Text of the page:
BACKGROUND: There is controversy regarding the application of transfusion triggers in cardiac surgery. The goal of this study was to determine if lowering the hemoglobin threshold for red cell (RBC) transfusion to 8 g per dL after coronary artery bypass graft surgery would reduce blood use without adversely affecting patient outcome.
STUDY DESIGN AND METHODS: Consecutive patients (n = 428) undergoing elective primary coronary artery bypass graft surgery were randomly assigned to two groups: study patients (n = 212) received RBC transfusions in the postoperative period if the Hb level was <8 g per dL or if predetermined clinical conditions required RBC support, and control patients (n = 216) were treated according to individual physician's orders (hemoglobin levels <9 g/dL as the institutional guideline). Multiple demographic, procedure-related, transfusion, laboratory, and outcome data were analyzed. Questionnaires were administered for patient self-assessment of fatigue and anemia.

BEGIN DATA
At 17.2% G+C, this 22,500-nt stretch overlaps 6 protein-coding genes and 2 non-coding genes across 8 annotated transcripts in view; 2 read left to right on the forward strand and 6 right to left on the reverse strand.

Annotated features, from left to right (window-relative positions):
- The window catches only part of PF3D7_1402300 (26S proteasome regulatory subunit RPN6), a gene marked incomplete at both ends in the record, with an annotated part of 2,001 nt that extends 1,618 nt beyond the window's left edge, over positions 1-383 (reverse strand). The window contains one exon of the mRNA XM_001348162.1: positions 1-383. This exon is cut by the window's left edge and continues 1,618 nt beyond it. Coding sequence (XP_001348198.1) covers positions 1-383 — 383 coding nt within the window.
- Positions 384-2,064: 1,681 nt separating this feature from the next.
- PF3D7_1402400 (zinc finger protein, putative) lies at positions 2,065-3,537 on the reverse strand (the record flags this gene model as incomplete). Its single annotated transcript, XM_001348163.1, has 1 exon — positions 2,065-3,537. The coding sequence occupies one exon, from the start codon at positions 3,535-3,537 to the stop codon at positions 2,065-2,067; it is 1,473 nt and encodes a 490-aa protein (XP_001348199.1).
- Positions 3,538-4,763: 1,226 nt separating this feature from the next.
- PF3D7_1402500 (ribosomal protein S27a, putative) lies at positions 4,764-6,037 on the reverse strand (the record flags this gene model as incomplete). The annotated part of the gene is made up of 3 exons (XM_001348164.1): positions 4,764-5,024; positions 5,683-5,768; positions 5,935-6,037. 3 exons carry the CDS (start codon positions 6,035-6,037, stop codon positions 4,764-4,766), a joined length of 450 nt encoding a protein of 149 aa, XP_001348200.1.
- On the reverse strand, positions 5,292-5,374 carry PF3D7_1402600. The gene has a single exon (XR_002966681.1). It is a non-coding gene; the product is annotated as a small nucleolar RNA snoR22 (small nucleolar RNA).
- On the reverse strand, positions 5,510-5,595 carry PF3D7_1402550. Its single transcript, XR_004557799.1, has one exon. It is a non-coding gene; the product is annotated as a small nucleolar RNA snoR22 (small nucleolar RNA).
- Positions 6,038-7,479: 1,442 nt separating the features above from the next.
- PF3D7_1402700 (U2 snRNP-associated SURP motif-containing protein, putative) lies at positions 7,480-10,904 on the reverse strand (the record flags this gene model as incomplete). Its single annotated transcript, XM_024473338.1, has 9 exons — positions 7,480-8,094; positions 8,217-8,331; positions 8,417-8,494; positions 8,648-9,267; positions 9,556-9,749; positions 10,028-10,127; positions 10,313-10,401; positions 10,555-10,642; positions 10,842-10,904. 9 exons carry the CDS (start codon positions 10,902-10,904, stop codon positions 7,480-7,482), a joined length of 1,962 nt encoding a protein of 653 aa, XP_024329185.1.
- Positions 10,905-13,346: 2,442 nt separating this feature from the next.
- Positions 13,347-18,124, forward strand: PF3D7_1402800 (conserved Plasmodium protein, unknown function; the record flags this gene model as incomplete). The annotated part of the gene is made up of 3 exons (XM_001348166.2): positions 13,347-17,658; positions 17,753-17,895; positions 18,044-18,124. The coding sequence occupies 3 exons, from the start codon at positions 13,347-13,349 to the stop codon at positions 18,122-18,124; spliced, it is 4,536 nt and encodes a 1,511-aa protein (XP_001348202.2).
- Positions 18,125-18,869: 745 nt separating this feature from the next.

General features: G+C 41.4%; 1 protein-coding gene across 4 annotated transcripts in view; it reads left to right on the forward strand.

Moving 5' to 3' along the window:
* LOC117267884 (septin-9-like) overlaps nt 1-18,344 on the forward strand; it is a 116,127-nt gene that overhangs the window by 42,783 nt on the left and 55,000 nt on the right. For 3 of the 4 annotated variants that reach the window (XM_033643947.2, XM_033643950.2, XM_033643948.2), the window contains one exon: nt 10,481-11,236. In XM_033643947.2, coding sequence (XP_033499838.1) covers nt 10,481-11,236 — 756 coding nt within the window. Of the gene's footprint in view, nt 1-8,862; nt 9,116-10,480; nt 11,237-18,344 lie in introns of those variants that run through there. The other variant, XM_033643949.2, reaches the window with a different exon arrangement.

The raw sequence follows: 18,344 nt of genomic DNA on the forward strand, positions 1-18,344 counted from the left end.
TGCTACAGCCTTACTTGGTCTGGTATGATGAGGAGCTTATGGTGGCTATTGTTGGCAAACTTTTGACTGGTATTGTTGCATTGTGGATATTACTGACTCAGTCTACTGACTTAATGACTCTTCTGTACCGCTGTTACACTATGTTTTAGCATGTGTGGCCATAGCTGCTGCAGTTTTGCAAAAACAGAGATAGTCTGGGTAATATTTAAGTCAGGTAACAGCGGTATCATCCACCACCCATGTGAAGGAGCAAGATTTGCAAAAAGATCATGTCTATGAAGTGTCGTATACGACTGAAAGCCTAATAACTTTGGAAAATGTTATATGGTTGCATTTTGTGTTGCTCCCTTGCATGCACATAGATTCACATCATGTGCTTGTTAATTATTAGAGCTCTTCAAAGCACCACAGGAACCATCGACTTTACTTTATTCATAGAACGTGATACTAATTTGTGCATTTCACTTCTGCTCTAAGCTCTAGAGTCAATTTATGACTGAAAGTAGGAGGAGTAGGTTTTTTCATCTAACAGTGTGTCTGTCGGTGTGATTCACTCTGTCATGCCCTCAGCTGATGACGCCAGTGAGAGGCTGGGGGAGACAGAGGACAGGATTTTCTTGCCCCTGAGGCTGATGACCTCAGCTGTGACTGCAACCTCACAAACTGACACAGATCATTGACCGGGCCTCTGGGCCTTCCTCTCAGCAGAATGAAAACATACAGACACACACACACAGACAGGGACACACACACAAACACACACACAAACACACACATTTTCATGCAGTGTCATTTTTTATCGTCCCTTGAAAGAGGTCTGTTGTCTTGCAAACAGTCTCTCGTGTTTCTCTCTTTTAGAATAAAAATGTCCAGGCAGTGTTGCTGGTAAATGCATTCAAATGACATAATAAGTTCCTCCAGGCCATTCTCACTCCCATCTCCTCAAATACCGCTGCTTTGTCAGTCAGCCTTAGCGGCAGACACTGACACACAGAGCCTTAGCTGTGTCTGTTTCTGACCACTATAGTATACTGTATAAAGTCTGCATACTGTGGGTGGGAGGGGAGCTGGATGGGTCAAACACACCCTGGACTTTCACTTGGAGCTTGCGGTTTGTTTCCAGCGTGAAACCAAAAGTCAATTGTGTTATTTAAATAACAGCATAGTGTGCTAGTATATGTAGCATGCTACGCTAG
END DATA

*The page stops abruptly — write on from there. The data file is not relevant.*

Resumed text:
RESULTS: Preoperative and operative clinical characteristics, as well as the intraoperative transfusion rate, were similar for both groups. There was a significant difference between the postoperative RBC transfusion rates in study (0.9 ± 1.5 RBC units) and control (1.4 ± 1.8 RBC units) groups (p = 0.005). There was no difference in clinical outcome, including morbidity and mortality rates, in the two groups; group scores for self-assessment of fatigue and anemia were also similar.
CONCLUSIONS: A lower Hb threshold of 8 g per dL does not adversely affect patient outcome. Moreover, RBC resources can be saved without increased risk to the patient.